Ethics court fines Pennsylvania justice $50,000 for lewd emails

(AP) Pennsylvania’s judicial ethics court expressed “disgust,” saying former Justice Michael Eakin “dramatically lessened public confidence in the integrity and impartiality of the entire judiciary.”

HARRISBURG (AP) – Pennsylvania’s judicial ethics court fined a former state Supreme Court justice $50,000 on Thursday, one week after he resigned because of his role in a sweeping scandal over lewd and objectionable emails exchanged within the state’s law enforcement circles.

The court expressed “disgust,” saying former Justice Michael Eakin “dramatically lessened public confidence in the integrity and impartiality of the entire judiciary.”

They said his punishment would have been more severe if he had not stepped down and taken responsibility. His lawyer said the decision means Eakin will keep his state pension, with an estimated annual value of $140,000.

They ruled he failed to conduct himself in a manner that promotes confidence in judges’ integrity and impartiality, saying he sent emails that “mocked minorities and placed women in submissive sexual stereotypes.”

“The common thread of the emails, with their imagery of sexism, racism and bigotry, is arrogance and the belief that an individual is better than his or her peers. Such beliefs are antithetical to the privilege of holding public office, where the charge is to serve, not demean, our citizens,” according to the unanimous six-judge opinion.

Eakin lawyer Bill Costopoulos said the decision closes the matter and the former justice will pay the fine within the six months allotted. The court said the amount was meant to be akin to a six-month unpaid suspension.

“It has been a very difficult ordeal and process for him personally and for his family and we’re all glad that it’s over,” Costopoulos said.

Large numbers of emails with obscene and denigrating content were first uncovered during an internal investigation launched by Democratic Attorney General Kathleen Kane into how her office had handled the Jerry Sandusky child molestation investigation before she took office. That probe found no evidence of political calculation in decision making over the prosecution of the former Penn State assistant football coach, but it did reveal that dozens of people in the agency had been trading inappropriate emails.

Eakin’s name surfaced in connection to those emails in late 2014, about the time the high court suspended Democratic Justice Seamus McCaffery, who soon abruptly retired. Eakin reported to ethics officials at that time that McCaffery had threatened to expose his own emails, but a review by the Judicial Conduct Board, which investigates and prosecutes judges in ethics cases, cleared Eakin.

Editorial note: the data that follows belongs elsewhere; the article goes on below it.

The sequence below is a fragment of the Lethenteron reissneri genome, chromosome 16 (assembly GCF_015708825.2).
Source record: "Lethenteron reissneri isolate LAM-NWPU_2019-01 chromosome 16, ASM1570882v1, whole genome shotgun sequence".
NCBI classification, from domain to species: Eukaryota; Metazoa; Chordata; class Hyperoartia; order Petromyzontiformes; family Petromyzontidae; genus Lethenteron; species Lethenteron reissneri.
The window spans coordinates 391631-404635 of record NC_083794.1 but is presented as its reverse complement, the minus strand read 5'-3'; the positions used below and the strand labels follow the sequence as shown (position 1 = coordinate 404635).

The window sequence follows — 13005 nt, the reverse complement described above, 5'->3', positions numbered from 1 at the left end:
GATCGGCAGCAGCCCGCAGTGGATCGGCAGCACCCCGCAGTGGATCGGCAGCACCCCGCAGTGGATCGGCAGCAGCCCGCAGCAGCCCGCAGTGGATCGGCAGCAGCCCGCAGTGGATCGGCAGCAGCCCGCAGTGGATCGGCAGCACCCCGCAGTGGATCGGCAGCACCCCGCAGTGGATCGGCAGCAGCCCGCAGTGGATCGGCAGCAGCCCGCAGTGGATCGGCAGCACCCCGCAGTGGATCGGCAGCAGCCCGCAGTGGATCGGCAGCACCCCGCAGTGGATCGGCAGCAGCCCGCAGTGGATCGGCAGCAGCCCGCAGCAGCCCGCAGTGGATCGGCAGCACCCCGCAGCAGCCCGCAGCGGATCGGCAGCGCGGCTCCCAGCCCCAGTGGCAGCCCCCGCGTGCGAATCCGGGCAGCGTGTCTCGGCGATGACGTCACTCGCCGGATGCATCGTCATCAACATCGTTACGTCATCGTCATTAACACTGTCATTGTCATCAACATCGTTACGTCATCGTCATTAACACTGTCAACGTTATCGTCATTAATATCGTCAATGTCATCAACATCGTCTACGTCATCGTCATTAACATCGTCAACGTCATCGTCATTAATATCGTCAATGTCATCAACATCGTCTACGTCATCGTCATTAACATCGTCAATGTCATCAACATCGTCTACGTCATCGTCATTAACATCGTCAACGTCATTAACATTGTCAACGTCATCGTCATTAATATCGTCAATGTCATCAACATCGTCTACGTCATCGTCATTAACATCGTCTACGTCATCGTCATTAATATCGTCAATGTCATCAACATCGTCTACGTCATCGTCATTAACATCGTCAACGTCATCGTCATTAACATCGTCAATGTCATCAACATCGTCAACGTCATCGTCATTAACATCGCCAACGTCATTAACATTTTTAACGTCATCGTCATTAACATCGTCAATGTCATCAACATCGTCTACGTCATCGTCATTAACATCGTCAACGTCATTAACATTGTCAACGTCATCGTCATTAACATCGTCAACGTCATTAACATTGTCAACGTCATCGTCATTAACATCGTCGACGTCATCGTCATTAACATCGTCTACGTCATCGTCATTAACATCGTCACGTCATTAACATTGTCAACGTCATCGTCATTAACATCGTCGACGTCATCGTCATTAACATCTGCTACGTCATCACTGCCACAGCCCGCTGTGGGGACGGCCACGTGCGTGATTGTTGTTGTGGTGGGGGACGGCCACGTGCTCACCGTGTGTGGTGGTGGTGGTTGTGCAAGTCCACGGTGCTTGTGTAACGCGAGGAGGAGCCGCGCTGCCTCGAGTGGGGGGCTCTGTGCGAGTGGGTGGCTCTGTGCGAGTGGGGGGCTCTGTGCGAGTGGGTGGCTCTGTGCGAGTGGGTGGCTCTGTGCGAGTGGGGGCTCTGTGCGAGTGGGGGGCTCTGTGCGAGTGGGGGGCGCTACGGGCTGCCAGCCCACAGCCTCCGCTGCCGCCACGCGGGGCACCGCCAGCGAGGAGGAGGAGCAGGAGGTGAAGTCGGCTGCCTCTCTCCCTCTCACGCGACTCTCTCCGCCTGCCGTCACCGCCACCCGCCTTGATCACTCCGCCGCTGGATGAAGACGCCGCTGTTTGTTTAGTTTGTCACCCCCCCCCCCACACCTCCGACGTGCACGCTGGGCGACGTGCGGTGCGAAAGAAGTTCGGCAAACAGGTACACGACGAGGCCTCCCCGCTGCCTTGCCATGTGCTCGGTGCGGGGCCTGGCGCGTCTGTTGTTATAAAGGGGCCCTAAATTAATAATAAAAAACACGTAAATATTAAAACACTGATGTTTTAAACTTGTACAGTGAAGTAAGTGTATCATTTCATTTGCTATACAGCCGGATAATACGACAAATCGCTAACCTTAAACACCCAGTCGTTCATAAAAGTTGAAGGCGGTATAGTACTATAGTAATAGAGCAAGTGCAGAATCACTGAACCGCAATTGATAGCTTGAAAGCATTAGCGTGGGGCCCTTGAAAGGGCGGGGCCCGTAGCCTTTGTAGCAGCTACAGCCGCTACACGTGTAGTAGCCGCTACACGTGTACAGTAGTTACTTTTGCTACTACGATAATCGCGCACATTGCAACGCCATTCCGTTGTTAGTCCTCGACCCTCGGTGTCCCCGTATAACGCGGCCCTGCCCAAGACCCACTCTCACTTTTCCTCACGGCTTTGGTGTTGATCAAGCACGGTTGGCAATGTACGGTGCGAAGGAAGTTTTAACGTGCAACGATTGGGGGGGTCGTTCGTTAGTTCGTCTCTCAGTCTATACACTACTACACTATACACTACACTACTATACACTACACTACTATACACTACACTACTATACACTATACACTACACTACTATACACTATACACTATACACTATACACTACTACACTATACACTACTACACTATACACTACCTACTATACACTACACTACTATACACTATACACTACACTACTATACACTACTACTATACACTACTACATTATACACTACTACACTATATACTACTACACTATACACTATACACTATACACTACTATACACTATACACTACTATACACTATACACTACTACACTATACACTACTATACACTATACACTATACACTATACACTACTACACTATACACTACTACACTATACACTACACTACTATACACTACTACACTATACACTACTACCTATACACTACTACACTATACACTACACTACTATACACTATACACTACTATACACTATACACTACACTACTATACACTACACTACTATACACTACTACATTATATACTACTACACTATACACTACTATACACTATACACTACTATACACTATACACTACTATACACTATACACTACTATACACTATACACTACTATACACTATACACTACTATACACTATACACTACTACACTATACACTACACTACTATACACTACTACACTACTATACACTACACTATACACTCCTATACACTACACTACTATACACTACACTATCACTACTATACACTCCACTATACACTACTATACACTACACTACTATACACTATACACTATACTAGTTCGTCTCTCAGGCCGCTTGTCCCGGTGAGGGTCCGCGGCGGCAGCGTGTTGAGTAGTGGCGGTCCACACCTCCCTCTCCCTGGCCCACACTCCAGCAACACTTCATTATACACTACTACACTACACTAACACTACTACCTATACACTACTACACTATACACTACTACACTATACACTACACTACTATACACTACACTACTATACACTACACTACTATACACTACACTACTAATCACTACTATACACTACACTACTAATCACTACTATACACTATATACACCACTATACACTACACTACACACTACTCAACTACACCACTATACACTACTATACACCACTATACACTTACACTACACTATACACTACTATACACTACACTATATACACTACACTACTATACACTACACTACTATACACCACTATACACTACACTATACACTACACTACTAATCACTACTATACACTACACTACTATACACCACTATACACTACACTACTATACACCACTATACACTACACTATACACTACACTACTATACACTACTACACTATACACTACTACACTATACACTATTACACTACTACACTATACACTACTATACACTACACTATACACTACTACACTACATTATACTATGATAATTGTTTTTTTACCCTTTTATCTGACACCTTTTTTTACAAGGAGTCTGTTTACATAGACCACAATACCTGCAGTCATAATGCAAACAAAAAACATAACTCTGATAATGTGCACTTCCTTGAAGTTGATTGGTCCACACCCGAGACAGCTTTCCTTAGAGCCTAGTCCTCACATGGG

The case was reignited last fall, as Eakin and the other justices voted to suspend Kane’s law license after she was charged criminally with leaking secret grand jury material and lying about it under oath. (That case is scheduled for trial in August, and Kane is not seeking re-election this year.)

Kane contacted the conduct board with new emails, leading to charges against Eakin, his tearful testimony in December at a preliminary hearing, his decision to retire last week and now the fine.

“The pattern evidenced by the body of all the emails demonstrated a misjudgment by (Eakin), both in his understanding of how electronic communications work, as well as the substantive content,” the court wrote.

The judges noted Eakin’s behavior was not criminal and said his judicial service had otherwise been exemplary.

“It has always been important to former Justice Michael Eakin to impress upon the Court of Judicial Discipline and the court of public opinion that, while he was on the bench for 20 years, every case he participated in was in accordance with the facts and the law,” said Costopoulos, his lawyer.

Eakin, 67, is a Republican who first joined the Supreme Court in 2002 following service on the intermediate Superior Court and as elected district attorney in Cumberland County, near Harrisburg. He has promised the court he will not seek or be appointed to any judicial office in the future.

Kane has ordered an outside review of all of her office’s emails over a recent multiyear period. That investigation, by former Maryland Attorney General Doug Gansler, is ongoing.